It’s pretty soft and lightweight, but decently strong for its weight. It also resists rot and decay, so it’s sometimes found in outdoor furniture. 

How to Identify Redwood in Furniture

Of softwoods, Redwood is usually the easiest to distinguish from Pine, Spruce, or Fir.  Color alone will most likely be enough when deciding between boards at the lumber yard. But if you’re not positive it’s softwood, it gets a little trickier.  

Redwood used for furniture is usually a high “clear” grade, with little to no imperfections or knots. You will find a fine, even grain, and deep red coloring. It will also be incredibly smooth compared to other wood types with similar coloring. If it’s an older piece that was left untreated and exposed to the weather, it may have turned a silver grayish color.

Try sanding Redwood down to fresh wood to distinguish its true color. 

Hemlock

Identifying Wood Types in Furniture Hemlock

Hemlock is a softwood that is actually very hard and strong. It has a nice straight grain with an almost uniform coloring difference between the heartwood and sapwood. You usually won’t be able to distinguish between the two.

It is resin-free meaning it accepts stains, paints, and clear finishes very well. Resin-free also means it doesn’t have anything to protect it from the elements, so it won’t be found in outdoor furniture. 

How to Identify Hemlock in Furniture

As a lighter colored wood type, if you have sanded your piece down to bare wood, you can easily distinguish Hemlock from other light woods like pine or spruce, again on how uniform the wood looks.

 Pinewood’s contrast between its heartwood and sapwood is very large.

Hemlock has a very uniform coloring. It is also usually much harder than Pine.

It has a very coarse texture with large pores. Whereas most light-colored woods are on the smoother side.  

Cedar

Identifying Wood Types in Furniture Cedar

Cedar is one of the easiest woods to identify due to its smell. The smell is a natural bug repellent, so people like to use it for inside closets or chests to keep linens and other items safe from insects and moisture.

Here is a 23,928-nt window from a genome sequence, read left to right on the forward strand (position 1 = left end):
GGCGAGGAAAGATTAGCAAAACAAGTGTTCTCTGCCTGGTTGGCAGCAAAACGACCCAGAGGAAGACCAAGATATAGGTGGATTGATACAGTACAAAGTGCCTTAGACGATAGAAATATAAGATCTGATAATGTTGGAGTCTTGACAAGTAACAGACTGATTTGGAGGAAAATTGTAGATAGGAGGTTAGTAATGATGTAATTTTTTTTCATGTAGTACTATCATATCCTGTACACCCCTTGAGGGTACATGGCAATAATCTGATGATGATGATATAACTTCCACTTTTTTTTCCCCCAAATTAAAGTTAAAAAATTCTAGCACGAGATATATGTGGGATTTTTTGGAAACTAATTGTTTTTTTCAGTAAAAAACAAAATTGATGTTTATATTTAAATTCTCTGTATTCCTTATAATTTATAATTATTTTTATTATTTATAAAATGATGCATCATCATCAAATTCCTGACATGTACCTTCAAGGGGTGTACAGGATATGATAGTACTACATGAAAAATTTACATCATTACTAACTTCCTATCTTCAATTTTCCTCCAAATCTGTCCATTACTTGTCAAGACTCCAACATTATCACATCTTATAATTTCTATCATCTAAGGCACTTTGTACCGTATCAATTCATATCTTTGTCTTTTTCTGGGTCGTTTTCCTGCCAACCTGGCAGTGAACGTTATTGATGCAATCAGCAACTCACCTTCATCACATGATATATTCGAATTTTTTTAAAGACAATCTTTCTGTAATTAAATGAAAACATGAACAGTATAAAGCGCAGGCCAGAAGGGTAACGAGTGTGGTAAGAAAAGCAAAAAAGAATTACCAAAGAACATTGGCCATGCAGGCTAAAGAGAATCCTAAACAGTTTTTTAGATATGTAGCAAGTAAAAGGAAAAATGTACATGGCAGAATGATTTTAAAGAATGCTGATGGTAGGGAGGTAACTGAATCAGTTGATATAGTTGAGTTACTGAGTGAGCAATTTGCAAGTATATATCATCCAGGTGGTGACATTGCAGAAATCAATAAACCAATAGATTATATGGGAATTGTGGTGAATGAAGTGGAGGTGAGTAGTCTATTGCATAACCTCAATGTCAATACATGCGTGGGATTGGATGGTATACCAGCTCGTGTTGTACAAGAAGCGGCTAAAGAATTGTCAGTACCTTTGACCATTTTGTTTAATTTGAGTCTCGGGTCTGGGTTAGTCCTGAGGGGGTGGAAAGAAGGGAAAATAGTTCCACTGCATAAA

It is also weather-resistant and works well for outdoor furniture. I offer Cedar as a wood option for my most recent product; Custom Made Planter Boxes because it’s the perfect wood for use in a  garden! Plus, the coloring is just ah…a thing of beauty. 🙂

Custom Wooden Planter Boxes Large Cedar

Cedar is very light, and brittle, and should not be bleached or stained. Colors of cedar range from a light yellow-brown or reddish-brown heartwood to a pale yellow almost white sapwood.  The color will darken and gray if left outside without treatment, or in direct sunlight for too long.

How To Identify Cedar in Furniture

The smell is usually a telltale sign you’re dealing with Cedar. I like to say it has a woody, evergreen/cat urine smell without the ammonia. (maybe way off on that description for some.)

Smell it once, and you’ll usually know Cedar from then on, anytime you smell it.

That smell plus the smooth surface of the wood with a reddish-brown/yellow coloring should help you narrow it down to Cedar.

If it’s an older piece that was left untreated and exposed to the weather, it may have turned a silver grayish color.

On the next page: Common Hardwoods Used in Furniture

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18 replies on “The Ultimate Guide to Identifying Wood Types in Furniture

  • Zachary Tomlinson

    I never knew that different wood species can transform the appearance of a furniture piece. My aunt asked me for tips on how to do her home appeal upgrade and I want to help her out. Perhaps investing in new furniture can help her achieve this in the future.

    Reply
  • Jan Putnam